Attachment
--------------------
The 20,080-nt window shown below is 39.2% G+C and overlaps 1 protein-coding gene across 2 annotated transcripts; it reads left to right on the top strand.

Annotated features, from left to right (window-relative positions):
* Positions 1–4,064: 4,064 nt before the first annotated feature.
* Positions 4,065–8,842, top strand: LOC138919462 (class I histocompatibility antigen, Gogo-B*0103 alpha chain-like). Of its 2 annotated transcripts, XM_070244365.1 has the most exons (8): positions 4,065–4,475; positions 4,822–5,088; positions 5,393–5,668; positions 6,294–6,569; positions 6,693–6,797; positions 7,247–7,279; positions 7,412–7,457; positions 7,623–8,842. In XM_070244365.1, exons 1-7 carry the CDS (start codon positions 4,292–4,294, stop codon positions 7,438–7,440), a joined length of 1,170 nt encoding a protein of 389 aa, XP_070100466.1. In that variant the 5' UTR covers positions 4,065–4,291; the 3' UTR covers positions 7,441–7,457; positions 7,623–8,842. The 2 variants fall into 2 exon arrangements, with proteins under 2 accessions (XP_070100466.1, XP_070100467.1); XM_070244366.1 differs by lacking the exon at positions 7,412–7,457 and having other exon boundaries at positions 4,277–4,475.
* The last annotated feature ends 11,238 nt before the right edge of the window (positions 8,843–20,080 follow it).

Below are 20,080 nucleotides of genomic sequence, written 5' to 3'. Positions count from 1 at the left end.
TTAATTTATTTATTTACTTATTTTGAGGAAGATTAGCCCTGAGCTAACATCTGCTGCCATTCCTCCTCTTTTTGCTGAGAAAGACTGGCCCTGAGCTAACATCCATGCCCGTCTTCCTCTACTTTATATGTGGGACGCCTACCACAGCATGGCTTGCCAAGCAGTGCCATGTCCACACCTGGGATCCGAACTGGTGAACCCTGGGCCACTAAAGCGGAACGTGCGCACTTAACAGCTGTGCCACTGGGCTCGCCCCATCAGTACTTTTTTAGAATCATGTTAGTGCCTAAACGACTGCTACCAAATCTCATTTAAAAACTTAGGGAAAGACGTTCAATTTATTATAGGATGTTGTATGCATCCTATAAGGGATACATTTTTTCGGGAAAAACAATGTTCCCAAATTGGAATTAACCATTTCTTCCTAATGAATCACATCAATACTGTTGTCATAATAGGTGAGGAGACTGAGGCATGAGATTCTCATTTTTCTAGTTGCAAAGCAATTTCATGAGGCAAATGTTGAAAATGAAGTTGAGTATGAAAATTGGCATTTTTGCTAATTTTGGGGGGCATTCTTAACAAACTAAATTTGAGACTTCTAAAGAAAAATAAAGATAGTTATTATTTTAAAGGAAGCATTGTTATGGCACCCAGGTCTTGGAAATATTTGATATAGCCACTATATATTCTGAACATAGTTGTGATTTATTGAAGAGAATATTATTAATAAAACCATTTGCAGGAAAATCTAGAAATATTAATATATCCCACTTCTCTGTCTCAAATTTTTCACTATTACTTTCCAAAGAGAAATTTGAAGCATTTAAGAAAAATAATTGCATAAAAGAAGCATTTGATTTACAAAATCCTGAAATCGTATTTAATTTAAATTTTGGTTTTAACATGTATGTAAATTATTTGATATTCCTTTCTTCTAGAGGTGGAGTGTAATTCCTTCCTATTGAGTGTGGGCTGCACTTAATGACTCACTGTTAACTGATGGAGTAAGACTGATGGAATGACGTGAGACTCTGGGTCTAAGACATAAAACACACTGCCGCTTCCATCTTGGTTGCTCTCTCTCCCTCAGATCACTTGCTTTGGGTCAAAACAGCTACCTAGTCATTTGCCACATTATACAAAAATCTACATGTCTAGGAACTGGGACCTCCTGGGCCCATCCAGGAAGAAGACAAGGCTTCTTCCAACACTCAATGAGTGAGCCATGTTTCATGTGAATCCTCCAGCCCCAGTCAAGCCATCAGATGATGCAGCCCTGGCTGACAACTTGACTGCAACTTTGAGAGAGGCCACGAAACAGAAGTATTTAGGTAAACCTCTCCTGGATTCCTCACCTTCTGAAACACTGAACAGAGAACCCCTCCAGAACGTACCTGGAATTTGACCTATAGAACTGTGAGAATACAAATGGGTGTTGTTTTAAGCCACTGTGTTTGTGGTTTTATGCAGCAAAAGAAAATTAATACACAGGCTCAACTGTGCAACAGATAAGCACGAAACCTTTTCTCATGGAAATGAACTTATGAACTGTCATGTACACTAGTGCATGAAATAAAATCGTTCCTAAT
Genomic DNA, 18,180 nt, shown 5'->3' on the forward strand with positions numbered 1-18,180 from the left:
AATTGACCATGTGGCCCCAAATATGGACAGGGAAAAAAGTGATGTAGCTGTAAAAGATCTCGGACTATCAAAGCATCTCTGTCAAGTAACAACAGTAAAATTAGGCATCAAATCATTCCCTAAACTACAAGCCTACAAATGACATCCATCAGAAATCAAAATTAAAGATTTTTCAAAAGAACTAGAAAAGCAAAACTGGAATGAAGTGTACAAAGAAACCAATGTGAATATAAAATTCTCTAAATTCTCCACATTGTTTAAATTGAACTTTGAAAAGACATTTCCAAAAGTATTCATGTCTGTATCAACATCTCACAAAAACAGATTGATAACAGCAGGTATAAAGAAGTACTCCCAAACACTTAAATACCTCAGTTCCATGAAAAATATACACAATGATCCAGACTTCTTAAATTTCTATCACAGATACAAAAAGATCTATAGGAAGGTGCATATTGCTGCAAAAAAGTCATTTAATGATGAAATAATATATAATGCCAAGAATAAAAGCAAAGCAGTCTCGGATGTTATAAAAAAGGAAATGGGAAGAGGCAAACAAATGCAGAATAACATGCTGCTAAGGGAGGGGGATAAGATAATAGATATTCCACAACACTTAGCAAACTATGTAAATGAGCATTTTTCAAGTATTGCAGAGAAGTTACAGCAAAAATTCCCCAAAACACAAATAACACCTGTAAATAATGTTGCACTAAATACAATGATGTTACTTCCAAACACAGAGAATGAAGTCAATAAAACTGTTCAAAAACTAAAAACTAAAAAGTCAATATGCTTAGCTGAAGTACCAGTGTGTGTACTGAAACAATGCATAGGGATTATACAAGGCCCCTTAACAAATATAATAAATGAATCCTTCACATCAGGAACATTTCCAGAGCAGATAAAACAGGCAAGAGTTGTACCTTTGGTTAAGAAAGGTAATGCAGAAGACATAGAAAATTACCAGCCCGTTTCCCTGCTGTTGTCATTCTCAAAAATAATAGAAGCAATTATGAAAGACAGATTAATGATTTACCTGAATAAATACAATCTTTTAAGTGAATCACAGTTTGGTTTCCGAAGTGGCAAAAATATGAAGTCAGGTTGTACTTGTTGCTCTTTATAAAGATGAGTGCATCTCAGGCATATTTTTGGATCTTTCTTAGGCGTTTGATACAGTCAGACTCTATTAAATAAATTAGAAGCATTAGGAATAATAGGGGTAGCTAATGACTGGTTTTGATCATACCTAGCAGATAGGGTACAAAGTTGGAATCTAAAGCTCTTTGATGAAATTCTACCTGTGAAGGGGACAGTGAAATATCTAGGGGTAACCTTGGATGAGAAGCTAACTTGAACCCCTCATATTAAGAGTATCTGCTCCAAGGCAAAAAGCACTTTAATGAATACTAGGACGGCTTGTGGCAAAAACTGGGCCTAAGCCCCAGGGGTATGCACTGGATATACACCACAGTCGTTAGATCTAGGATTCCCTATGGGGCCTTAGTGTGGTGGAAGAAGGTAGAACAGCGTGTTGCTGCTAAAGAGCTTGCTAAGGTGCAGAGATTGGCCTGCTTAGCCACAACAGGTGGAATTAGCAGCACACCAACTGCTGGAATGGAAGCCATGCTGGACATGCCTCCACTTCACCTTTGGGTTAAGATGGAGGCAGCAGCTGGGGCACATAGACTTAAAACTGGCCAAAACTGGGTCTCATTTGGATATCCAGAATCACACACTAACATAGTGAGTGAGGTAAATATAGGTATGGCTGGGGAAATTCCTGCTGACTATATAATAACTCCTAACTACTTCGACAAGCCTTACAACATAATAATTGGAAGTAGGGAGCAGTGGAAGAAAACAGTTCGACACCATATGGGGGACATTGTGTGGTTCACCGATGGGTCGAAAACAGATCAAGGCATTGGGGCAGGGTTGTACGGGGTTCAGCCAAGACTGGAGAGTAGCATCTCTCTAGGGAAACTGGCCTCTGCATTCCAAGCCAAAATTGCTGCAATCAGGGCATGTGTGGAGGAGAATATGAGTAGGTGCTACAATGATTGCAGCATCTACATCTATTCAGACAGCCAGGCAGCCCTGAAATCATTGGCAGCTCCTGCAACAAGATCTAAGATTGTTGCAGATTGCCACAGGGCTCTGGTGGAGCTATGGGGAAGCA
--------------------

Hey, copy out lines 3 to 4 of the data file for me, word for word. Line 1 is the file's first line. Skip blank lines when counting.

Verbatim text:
* Positions 1–4,064: 4,064 nt before the first annotated feature.
* Positions 4,065–8,842, top strand: LOC138919462 (class I histocompatibility antigen, Gogo-B*0103 alpha chain-like). Of its 2 annotated transcripts, XM_070244365.1 has the most exons (8): positions 4,065–4,475; positions 4,822–5,088; positions 5,393–5,668; positions 6,294–6,569; positions 6,693–6,797; positions 7,247–7,279; positions 7,412–7,457; positions 7,623–8,842. In XM_070244365.1, exons 1-7 carry the CDS (start codon positions 4,292–4,294, stop codon positions 7,438–7,440), a joined length of 1,170 nt encoding a protein of 389 aa, XP_070100466.1. In that variant the 5' UTR covers positions 4,065–4,291; the 3' UTR covers positions 7,441–7,457; positions 7,623–8,842. The 2 variants fall into 2 exon arrangements, with proteins under 2 accessions (XP_070100466.1, XP_070100467.1); XM_070244366.1 differs by lacking the exon at positions 7,412–7,457 and having other exon boundaries at positions 4,277–4,475.